Tango 101 Intensive Workshop:
This workshop weekend provide a summary of the first 2 months of the Tango 100 curriculum. In a total of 6h, we go over the most fundamental tango practice figures, and the most essential moves for the social dance floor. This class gives you the basic skills to jump into the 3rd month of our progressive Tango 100 program.
These workshops are perfect for:
the absolute beginner
anyone wanting to clean up the basics
anyone wanting to get started with "the other role"
WORKSHOP I (3 HOURS)
friday | feb 23 | 8-11pm
Studying “La Salida Basica”, or “The Basic Exit”, which is the first of several classic figures designed over decades to develop strong skills in the dance. We'll also introduce a few of the most common steps used on the social dance floor.
WORKSHOP II (3 HOURS)
saturday | feb 24 | 2-5pm
More physical drilling of the basic tango movements, followed by an exploration of the second classic figure, “El Ocho”, or forward ochos from the cross. The last part of class focuses on the most useful Milonguero variations based on the inherent rhythm in the ocho cortado.
Friday pass (3 hours) $45
Saturday pass (3 hours) $45
Full weekend pass (6 hours) $80
at the door:
$50 / workshop
Please note: We can not guarantee a spot without pre-registration
10852 Burbank Blvd | North Hollywood | CA 91601
email@example.com | 818-208-0567
Your growth in tango, in a broader sense, is about learning what you like, what makes you happy, what gives you pleasure but also a sense of becoming more you - or a better you. Tango is not only about learning how to dance and how to successfully interact with other people, it is also about giving priority to what you personally like. Tango is an extremely free environment that does not oblige you to anything, not even to follow its own loosely defined rules. It is not an institution. It is not a religion. It is not an organisation. And therefore everything about tango is only about your own choice: from teachers and dance partners to the way you look, where you go to dance, which music you dance to and so on. This freedom is also what makes tango so attractive and so rich in its various expressions. For me, all attempts to limit tango to one specific style or one particular type of movement go against the very spirit of tango.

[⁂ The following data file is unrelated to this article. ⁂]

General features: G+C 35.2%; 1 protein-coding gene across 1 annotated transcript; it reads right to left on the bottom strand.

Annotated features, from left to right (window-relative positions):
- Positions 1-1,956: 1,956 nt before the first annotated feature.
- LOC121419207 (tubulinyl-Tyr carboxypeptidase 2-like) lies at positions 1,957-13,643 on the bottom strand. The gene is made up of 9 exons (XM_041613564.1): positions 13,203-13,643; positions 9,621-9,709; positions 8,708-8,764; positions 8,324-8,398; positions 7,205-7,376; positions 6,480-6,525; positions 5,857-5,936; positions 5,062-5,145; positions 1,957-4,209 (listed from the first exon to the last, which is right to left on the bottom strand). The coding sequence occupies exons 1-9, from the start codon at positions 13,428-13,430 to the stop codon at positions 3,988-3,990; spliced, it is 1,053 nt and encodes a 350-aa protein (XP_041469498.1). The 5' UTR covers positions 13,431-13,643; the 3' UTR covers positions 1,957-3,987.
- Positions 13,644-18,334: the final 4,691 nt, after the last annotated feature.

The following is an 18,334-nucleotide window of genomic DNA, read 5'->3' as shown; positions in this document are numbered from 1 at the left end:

Hugging releases oxytocin and dopamine, meaning that hugs lower stress levels, blood pressure, and heart rate, and they make us happy. They also make us trust and care for each other more, strengthening our relationships and personal connections. In fact, scientists (who are apparently getting around waaaaay more than I thought) recommend hugging for at least twenty seconds, eight times a day.
An important consequence of wearing high heels is a re-distribution of our body weight over the feet. On high heels, with the centre of gravity shifting forward, almost the entire body weight becomes concentrated on the inner side of the ball of the foot, instead of being spread evenly across the entire foot. As a result, the ball of the first and second toes experiences added pressure.
We all sweat when we dance, and some of us sweat more easily — and profusely — than others. There's nothing wrong with that — in fact, sweating is good for you. It opens up pores to release toxins and regulates body temperature.
LOS CÓDIGOS EN LA MILONGA
Tango has its own etiquette and it's not always perfectly intuitive. By understanding the following unspoken rules of the road, the Milonga experience can be enjoyable for all.
Tango music can be traced back to the 1850s, but during the Guardia Nueva period, (1925-1935) Tango dancing had started to decline. The musicians began focusing less on the beat and more on the melodies as people were buying records and listening to tango on the radio. Dancing was no longer the primary concern.
Balancing our body and maintaining the balance is a prerequisite for beautiful movements, be they simple or complex. Our high heels influence and effect our spine and pelvis, knees, ankles and the feet, but with all the sparkling heels out there, how do we know what shoe is right for us?